Finding blood in your urine can be very frightening and must be investigated by a doctor, but it’s not usually a sign of anything life-threatening. There can often be common non-life threatening causes for blood in the urine such as bladder infection, kidney infection, kidney stones, and sexually transmitted diseases.
In some cases, the amount of blood in the urine is so small that it is invisible to the naked eye and is only picked up when a urine test is carried out. This is known as non-visible (microscopic or dipstick) haematuria. If you are worried about your risk of bladder or kidney cancer you should have your urine checked for signs of blood.
What is a urinary tract infection?
A urinary tract infection is a common reason to have blood in the urine. However, there a number of other possible causes including:
- Bladder, kidney or prostate cancer
- Urethritis – inflammation of the water pipe (urethra) that may be due to a sexually-transmitted infection
- An enlarged prostate gland (benign prostatic hyperplasia)
- Kidney or bladder stones
- Trauma (injury) to the urinary tract
- Kidney inflammation
How common is bladder cancer?
Bladder cancer is common, with around 10,000 people diagnosed with this condition each year. It is the seventh most common cancer in the UK and the fourth most common cancer in men.
What are the symptoms of bladder cancer?
The most common symptom is the presence of blood in the urine.
Other symptoms include:
- Recurrent urine infections
- Pain when passing urine
- Passing urine more frequently.
What causes bladder cancer?
Bladder cancer becomes more common with increasing age. Things that can increase your chance of developing bladder cancer are:
- Chemicals at work. Jobs that involve working with certain chemicals have been linked to a higher risk of bladder cancer. Examples include hairdressing, rubber or plastics manufacturing, painters and mechanics
- Chronic bladder infections and irritation
- Having a history in the family of bladder cancer
- Previous radiotherapy treatment
- Previous schistosomiasis infection. This is a bladder infection caused by a parasite in certain hot countries
How can bladder cancer be diagnosed?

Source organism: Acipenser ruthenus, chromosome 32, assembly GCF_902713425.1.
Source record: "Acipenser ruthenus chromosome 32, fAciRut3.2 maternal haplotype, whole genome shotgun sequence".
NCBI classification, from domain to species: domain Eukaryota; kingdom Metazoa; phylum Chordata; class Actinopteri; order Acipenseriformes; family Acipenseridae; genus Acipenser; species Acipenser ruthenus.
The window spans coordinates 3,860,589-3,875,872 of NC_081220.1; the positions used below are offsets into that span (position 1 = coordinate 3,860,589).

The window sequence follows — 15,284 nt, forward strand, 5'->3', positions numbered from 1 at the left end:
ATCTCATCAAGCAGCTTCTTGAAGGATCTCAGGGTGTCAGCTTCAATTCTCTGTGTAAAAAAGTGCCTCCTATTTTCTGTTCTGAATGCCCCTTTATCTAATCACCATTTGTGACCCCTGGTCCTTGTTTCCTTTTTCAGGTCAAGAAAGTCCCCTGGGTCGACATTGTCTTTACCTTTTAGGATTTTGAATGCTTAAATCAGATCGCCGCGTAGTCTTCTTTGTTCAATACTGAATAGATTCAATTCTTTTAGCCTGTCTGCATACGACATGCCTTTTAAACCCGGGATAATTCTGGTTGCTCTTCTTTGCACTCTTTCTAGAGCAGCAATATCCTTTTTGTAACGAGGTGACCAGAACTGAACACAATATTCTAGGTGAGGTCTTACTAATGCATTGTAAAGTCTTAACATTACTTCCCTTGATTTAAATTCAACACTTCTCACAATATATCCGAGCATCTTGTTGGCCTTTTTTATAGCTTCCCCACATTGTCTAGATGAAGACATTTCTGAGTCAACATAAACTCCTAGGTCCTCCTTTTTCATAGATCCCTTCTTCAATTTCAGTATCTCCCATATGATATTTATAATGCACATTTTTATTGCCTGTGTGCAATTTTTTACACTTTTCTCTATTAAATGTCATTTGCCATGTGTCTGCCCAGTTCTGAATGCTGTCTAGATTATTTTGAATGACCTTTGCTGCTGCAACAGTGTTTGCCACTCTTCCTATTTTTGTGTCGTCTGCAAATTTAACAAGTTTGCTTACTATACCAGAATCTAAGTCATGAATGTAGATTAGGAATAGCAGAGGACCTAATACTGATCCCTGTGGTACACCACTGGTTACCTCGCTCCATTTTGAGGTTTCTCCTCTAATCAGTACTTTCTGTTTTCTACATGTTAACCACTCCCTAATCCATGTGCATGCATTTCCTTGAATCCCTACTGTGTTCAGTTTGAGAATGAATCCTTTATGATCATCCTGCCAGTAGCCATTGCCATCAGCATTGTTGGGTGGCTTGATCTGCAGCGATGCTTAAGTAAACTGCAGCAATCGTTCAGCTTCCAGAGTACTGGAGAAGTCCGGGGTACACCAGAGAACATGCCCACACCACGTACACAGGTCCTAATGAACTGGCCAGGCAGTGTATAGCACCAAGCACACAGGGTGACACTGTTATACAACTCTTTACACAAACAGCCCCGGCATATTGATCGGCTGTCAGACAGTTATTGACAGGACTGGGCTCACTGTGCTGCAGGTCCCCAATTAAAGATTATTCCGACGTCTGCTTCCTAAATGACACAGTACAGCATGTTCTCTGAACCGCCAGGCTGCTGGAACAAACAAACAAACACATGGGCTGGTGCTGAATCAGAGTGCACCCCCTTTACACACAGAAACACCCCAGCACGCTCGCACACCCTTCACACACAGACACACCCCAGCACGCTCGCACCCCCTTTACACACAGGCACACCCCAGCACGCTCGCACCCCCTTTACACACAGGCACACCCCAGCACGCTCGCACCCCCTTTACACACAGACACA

You will require a number of tests to diagnose bladder cancer and work out what type of cancer it is. These include:
- A urine tests to look for cancerous cells
- A CT or MRI scan to look at your kidneys and bladder
- A telescopic inspection of the inner lining of your bladder (cystoscopy).
If there is a bladder tumour, we will recommend a procedure under general anaesthetic to remove the tumour.
If you’ve noticed blood in the urine, even if it’s just happened once, you should see your doctor. In some people, it may be a sign of bladder cancer or kidney cancer, and so it is important to seek specialist advice. If you are concerned about your risk of bladder cancer, book an appointment with Mr Sachin Malde at LycaHealth Canary Wharf.
Mr Malde has expertise in the investigation and treatment of male and female urinary incontinence, bladder dysfunction due to neurological conditions, bladder pain, and urinary tract infections. He also has an interest in the management of non-muscle invasive bladder cancer and performs blue-light (photodynamic) cystoscopy to optimise the diagnosis and management of superficial bladder tumours.
Mr Sachin Malde is a Consultant Urologist at LycaHealth Canary Wharf. His special interests include urological conditions including:
- Blood in the urine
- Blood in the semen
- Urinary tract infections or cystitis
- Scrotal or testicular problems
- Sexual dysfunction
- Incontinence in men and woman
- Bladder problems
- Overactive bladder
- Bladder pain syndrome or interstitial cystitis
- Bladder cancer
- Prostate problems
- Foreskin problems
Mr Sachin Malde runs clinics at LycaHealth Canary Wharf with appointments available Monday to Friday upon request.
LycaHealth is accepted by all major insurance companies, and has onsite private GP’s should you not have the time to obtain a referral from your local GP.
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